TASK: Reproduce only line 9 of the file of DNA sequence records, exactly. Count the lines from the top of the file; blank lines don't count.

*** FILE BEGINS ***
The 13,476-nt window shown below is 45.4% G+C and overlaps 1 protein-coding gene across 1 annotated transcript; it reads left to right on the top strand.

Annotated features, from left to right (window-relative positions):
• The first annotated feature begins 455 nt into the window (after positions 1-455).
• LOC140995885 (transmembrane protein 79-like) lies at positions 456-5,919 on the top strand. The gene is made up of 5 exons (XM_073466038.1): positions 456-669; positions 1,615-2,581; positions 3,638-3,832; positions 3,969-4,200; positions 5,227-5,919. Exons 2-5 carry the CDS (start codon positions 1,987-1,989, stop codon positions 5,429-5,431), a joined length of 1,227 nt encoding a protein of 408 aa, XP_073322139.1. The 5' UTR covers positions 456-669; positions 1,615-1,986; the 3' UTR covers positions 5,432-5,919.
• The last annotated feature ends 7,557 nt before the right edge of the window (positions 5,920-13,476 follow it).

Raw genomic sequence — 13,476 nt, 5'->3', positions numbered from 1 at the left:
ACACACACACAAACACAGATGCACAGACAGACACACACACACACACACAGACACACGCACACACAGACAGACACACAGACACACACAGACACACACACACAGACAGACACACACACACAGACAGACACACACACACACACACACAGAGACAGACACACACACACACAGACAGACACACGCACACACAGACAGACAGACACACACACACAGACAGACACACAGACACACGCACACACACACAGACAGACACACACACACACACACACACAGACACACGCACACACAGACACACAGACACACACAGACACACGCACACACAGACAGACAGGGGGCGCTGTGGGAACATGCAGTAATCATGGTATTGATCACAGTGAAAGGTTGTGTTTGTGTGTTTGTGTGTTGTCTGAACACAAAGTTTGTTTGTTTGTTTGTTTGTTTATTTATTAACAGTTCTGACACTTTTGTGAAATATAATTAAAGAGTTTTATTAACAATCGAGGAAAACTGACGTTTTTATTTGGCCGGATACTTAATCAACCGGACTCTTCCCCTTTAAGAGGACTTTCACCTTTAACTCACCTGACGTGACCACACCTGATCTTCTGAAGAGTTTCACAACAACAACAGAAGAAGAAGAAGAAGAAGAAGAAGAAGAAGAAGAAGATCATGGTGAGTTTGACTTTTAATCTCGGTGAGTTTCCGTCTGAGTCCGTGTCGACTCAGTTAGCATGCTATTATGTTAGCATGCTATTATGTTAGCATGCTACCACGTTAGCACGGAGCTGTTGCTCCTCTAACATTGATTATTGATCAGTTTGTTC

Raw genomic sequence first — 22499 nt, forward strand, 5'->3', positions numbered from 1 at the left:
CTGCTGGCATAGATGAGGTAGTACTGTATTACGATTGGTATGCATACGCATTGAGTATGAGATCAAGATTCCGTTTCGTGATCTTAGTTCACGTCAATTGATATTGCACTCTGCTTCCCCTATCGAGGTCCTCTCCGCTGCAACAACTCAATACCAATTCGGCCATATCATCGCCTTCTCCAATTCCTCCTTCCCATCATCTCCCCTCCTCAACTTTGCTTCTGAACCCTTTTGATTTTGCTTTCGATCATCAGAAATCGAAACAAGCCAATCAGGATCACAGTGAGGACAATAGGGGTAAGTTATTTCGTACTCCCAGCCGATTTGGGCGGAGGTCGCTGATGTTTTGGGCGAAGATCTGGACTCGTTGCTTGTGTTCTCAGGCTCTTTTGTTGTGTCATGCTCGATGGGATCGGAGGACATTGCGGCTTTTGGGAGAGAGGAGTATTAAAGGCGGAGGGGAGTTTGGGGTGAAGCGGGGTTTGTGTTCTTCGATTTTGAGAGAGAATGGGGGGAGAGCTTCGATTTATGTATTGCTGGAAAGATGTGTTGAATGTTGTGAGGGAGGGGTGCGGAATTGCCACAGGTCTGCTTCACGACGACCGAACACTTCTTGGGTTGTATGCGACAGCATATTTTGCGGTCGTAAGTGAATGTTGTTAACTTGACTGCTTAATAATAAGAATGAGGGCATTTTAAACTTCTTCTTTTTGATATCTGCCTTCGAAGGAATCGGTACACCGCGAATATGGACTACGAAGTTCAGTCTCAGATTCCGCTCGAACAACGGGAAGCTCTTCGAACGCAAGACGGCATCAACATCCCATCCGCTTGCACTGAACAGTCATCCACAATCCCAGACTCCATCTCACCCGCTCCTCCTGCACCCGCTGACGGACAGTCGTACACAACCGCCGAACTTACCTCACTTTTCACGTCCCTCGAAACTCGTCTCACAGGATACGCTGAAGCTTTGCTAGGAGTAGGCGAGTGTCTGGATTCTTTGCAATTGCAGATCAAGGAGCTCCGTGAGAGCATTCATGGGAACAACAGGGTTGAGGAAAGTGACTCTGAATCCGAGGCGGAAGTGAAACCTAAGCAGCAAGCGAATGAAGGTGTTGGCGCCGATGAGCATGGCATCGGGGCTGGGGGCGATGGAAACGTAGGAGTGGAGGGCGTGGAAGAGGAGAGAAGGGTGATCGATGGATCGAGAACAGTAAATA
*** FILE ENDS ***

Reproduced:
CTGCTGGCATAGATGAGGTAGTACTGTATTACGATTGGTATGCATACGCATTGAGTATGAGATCAAGATTCCGTTTCGTGATCTTAGTTCACGTCAATTGATATTGCACTCTGCTTCCCCTATCGAGGTCCTCTCCGCTGCAACAACTCAATACCAATTCGGCCATATCATCGCCTTCTCCAATTCCTCCTTCCCATCATCTCCCCTCCTCAACTTTGCTTCTGAACCCTTTTGATTTTGCTTTCGATCATCAGAAATCGAAACAAGCCAATCAGGATCACAGTGAGGACAATAGGGGTAAGTTATTTCGTACTCCCAGCCGATTTGGGCGGAGGTCGCTGATGTTTTGGGCGAAGATCTGGACTCGTTGCTTGTGTTCTCAGGCTCTTTTGTTGTGTCATGCTCGATGGGATCGGAGGACATTGCGGCTTTTGGGAGAGAGGAGTATTAAAGGCGGAGGGGAGTTTGGGGTGAAGCGGGGTTTGTGTTCTTCGATTTTGAGAGAGAATGGGGGGAGAGCTTCGATTTATGTATTGCTGGAAAGATGTGTTGAATGTTGTGAGGGAGGGGTGCGGAATTGCCACAGGTCTGCTTCACGACGACCGAACACTTCTTGGGTTGTATGCGACAGCATATTTTGCGGTCGTAAGTGAATGTTGTTAACTTGACTGCTTAATAATAAGAATGAGGGCATTTTAAACTTCTTCTTTTTGATATCTGCCTTCGAAGGAATCGGTACACCGCGAATATGGACTACGAAGTTCAGTCTCAGATTCCGCTCGAACAACGGGAAGCTCTTCGAACGCAAGACGGCATCAACATCCCATCCGCTTGCACTGAACAGTCATCCACAATCCCAGACTCCATCTCACCCGCTCCTCCTGCACCCGCTGACGGACAGTCGTACACAACCGCCGAACTTACCTCACTTTTCACGTCCCTCGAAACTCGTCTCACAGGATACGCTGAAGCTTTGCTAGGAGTAGGCGAGTGTCTGGATTCTTTGCAATTGCAGATCAAGGAGCTCCGTGAGAGCATTCATGGGAACAACAGGGTTGAGGAAAGTGACTCTGAATCCGAGGCGGAAGTGAAACCTAAGCAGCAAGCGAATGAAGGTGTTGGCGCCGATGAGCATGGCATCGGGGCTGGGGGCGATGGAAACGTAGGAGTGGAGGGCGTGGAAGAGGAGAGAAGGGTGATCGATGGATCGAGAACAGTAAATA